Archive for the journal record building

The Heritage

The Heritage Logo_PrimarySomething big is underway in downtown Oklahoma City: The former Journal Record building, which houses the Oklahoma City National Memorial & Museum on the first floor at 620 N. Harvey, has a new name: The Heritage  — and is undergoing a major renovation. As you cperspective 4an see in the rendering, The Heritage will truly be a beacon for the community, drawing both new visitors, tenants and shoppers. As part of the investment team, Heritage Trust is pleased to share the logo, web site and video about this exciting project.


Designed in 1923 by renowned architect Solomon Layton and added to the Register of Historic Places in 1980, The Heritage has stood sentinel as a witness to the growth, resilience and optimism of downtown Oklahoma City. The Heritage is a multi-million dollar renovation and commercial development project that will be enjoyed for generations to come. The Heritage is comprised of Class A alternative office space, retail, and luxury living with abundant private parking. Its signature office space is an artful balance of modern design and amenities enveloped by its familiar, classic architecture.​

See the video of the investors discussing the project here at

For more information on leasing, visit the listing at Price Edwards. 

Reviving a Legacy

by Bond Payne, Heritage Wealth Management Company

Bond PayneSometime in the early 1920s, the Masonic Lodges of Oklahoma City decided that they needed a place to gather that was large enough to accommodate their members from across the City. So they commissioned Solomon Layton, the premier architect of his day and architect for such landmarks as the State Capitol, Skirvin Hotel and Mid-Continent Life Building, to design a monumental building that included a 2,000 seat auditorium. No one could have envisioned that this stately landmark perched atop a hill on the northern edge of downtown would become one of the most important buildings in the city, as a result of its architectural, historical, cultural and spiritual significance.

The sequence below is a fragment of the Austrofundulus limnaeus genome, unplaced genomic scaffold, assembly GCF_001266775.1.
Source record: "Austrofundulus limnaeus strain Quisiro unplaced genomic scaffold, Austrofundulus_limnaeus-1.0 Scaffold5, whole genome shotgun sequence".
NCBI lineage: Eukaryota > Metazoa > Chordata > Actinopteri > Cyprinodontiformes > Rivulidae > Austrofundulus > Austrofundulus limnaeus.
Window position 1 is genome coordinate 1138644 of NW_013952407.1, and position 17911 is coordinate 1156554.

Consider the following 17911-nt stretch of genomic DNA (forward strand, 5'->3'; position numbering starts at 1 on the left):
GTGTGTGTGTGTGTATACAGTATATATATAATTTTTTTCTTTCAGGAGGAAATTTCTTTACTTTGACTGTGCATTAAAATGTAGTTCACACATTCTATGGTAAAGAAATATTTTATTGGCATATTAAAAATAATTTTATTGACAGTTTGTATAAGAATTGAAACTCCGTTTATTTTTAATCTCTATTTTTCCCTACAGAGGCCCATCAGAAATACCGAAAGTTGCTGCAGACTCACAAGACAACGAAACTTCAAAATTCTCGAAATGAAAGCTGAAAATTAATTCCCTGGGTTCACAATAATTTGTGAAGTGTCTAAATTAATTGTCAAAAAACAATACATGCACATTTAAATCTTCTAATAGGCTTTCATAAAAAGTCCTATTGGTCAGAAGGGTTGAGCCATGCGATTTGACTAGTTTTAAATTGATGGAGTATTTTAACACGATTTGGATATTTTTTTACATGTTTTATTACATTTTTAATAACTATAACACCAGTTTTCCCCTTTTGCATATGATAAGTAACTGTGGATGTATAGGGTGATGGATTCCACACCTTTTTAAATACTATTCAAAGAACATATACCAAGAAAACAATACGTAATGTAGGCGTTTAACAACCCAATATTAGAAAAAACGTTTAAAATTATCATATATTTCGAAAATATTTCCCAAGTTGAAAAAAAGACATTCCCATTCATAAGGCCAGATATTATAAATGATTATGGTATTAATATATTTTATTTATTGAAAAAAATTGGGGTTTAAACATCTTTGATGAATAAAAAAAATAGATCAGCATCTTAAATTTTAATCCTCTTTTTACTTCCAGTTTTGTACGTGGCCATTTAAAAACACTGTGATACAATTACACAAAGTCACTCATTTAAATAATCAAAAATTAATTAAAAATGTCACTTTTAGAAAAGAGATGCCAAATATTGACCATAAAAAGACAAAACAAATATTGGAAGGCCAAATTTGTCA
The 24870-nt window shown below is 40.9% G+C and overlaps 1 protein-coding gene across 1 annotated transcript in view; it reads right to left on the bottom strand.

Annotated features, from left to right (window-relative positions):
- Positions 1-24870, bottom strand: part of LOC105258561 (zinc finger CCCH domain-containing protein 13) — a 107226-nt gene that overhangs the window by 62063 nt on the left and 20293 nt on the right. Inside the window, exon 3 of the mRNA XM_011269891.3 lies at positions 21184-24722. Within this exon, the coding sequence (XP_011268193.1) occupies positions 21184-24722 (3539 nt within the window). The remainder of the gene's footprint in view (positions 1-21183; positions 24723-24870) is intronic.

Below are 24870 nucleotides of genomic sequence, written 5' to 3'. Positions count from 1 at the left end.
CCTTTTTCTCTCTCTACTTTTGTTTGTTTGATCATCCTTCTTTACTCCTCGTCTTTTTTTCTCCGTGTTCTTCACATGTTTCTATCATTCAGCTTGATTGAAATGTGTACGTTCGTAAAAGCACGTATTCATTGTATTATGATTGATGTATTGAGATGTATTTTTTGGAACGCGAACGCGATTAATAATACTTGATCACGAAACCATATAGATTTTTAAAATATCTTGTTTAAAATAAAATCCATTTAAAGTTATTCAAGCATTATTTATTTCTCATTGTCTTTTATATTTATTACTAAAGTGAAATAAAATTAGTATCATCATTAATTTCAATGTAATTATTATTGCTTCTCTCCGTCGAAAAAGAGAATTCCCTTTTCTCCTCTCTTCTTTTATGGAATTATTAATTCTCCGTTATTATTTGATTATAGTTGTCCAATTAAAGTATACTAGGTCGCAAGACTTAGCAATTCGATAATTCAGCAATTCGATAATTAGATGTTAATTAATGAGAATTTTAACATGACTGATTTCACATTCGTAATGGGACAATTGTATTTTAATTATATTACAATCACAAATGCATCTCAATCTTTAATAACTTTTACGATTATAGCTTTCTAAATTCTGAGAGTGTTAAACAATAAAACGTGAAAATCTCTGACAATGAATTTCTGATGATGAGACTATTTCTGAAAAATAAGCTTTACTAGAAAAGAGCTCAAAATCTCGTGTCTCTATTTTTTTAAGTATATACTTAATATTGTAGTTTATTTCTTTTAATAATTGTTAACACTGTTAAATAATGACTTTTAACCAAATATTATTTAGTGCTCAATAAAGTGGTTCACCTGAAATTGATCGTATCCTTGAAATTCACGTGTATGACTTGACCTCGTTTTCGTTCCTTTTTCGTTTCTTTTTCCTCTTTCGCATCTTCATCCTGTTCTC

In 1995 the building, which became the Journal Record Building, sustained heavy damage in the Oklahoma City bombing. Many occupants were injured, some severely, and the building was rendered uninhabitable. It was soon purchased by the City of Oklahoma City using federal disaster funds, and a major effort was undertaken to save the structure. The Oklahoma City National Memorial Museum eventually occupied the west 1/3 of the building, became the principal symbol of our city’s perseverance and hope, and the steward of The Oklahoma Standard.

However, the majority of the building has remained largely vacant for the past 20 years and is the last visible wound of the bombing in our city’s core. So the past four years, Heritage has patiently and diligently pursued its vision to purchase and restore the Journal Record Building as a symbol of our commitment to our community and our expression of The Oklahoma Standard. This undertaking includes a restoration of the physical structure, but also a restoration of the scars on our urban landscape and feelings of loss that the empty building symbolizes. In our mind, we are restoring a building, a neighborhood and a community.JRB Aerial Final

As you have probably read in the newspapers, we successfully closed on the acquisition of the building recently, and I want our clients and professional partners to understand why we are undertaking this project and how it supports a culture of stewardship, quality and pioneering. Please call me for a tour of the building so we can discuss how this and other events at Heritage will help serve your family for generations to come.